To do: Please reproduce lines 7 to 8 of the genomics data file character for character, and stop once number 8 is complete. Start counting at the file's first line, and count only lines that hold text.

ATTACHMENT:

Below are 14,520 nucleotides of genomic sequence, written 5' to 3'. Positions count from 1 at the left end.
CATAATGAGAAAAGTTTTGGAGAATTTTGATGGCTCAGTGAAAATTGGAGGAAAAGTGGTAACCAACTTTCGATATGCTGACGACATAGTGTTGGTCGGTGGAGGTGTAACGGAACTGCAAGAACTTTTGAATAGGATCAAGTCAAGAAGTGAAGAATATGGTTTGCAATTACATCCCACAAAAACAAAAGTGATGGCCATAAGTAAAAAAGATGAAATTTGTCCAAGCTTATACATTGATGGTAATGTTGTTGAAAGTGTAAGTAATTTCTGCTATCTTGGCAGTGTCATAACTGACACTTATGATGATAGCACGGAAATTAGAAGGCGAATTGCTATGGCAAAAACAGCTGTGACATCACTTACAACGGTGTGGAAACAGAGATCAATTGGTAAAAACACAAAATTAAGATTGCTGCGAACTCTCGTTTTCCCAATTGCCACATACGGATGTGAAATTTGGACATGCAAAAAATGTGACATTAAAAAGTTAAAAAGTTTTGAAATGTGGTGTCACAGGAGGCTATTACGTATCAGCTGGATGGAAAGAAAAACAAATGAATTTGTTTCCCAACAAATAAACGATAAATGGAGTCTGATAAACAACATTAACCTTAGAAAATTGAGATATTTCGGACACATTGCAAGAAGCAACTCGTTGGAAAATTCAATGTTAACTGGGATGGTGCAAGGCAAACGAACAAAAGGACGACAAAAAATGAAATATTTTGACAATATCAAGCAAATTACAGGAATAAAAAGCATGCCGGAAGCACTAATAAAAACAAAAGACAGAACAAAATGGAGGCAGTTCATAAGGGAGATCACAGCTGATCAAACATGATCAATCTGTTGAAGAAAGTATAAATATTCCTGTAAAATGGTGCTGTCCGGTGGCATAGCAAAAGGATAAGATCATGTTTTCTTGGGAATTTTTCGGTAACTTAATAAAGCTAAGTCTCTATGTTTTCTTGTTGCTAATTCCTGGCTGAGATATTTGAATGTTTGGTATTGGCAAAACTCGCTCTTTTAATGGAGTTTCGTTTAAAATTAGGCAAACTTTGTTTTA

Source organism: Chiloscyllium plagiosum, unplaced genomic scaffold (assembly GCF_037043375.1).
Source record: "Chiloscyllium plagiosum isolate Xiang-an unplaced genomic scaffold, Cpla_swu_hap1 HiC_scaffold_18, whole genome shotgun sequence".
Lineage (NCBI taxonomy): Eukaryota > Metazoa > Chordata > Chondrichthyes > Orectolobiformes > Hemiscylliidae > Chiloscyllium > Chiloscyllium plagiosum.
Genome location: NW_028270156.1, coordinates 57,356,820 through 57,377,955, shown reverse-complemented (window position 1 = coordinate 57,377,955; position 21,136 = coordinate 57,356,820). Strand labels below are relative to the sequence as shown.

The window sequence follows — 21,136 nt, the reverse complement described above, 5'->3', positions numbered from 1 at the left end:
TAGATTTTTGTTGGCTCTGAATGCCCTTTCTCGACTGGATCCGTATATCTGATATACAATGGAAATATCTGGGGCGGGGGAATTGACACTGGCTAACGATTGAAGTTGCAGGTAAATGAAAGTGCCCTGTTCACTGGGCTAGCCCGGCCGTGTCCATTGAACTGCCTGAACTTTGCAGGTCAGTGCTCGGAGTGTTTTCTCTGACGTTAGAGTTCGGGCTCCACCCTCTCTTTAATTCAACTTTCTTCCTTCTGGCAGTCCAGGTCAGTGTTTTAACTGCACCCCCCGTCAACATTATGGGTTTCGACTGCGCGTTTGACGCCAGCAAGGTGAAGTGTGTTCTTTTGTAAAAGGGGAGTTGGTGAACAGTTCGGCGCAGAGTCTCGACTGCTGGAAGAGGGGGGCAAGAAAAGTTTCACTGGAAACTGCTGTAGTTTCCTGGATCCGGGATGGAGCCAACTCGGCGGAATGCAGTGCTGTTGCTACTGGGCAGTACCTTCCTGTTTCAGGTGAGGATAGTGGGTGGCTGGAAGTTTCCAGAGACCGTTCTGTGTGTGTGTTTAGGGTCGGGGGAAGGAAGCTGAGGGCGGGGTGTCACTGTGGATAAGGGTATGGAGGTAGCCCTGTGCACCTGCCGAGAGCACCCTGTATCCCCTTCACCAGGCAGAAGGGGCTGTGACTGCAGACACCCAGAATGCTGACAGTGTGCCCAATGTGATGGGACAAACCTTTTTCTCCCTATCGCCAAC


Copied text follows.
The window sequence follows — 21,136 nt, the reverse complement described above, 5'->3', positions numbered from 1 at the left end:
TAGATTTTTGTTGGCTCTGAATGCCCTTTCTCGACTGGATCCGTATATCTGATATACAATGGAAATATCTGGGGCGGGGGAATTGACACTGGCTAACGATTGAAGTTGCAGGTAAATGAAAGTGCCCTGTTCACTGGGCTAGCCCGGCCGTGTCCATTGAACTGCCTGAACTTTGCAGGTCAGTGCTCGGAGTGTTTTCTCTGACGTTAGAGTTCGGGCTCCACCCTCTCTTTAATTCAACTTTCTTCCTTCTGGCAGTCCAGGTCAGTGTTTTAACTGCACCCCCCGTCAACATTATGGGTTTCGACTGCGCGTTTGACGCCAGCAAGGTGAAGTGTGTTCTTTTGTAAAAGGGGAGTTGGTGAACAGTTCGGCGCAGAGTCTCGACTGCTGGAAGAGGGGGGCAAGAAAAGTTTCACTGGAAACTGCTGTAGTTTCCTGGATCCGGGATGGAGCCAACTCGGCGGAATGCAGTGCTGTTGCTACTGGGCAGTACCTTCCTGTTTCAGGTGAGGATAGTGGGTGGCTGGAAGTTTCCAGAGACCGTTCTGTGTGTGTGTTTAGGGTCGGGGGAAGGAAGCTGAGGGCGGGGTGTCACTGTGGATAAGGGTATGGAGGTAGCCCTGTGCACCTGCCGAGAGCACCCTGTATCCCCTTCACCAGGCAGAAGGGGCTGTGACTGCAGACACCCAGAATGCTGACAGTGTGCCCAATGTGATGGGACAAACCTTTTTCTCCCTATCGCCAAC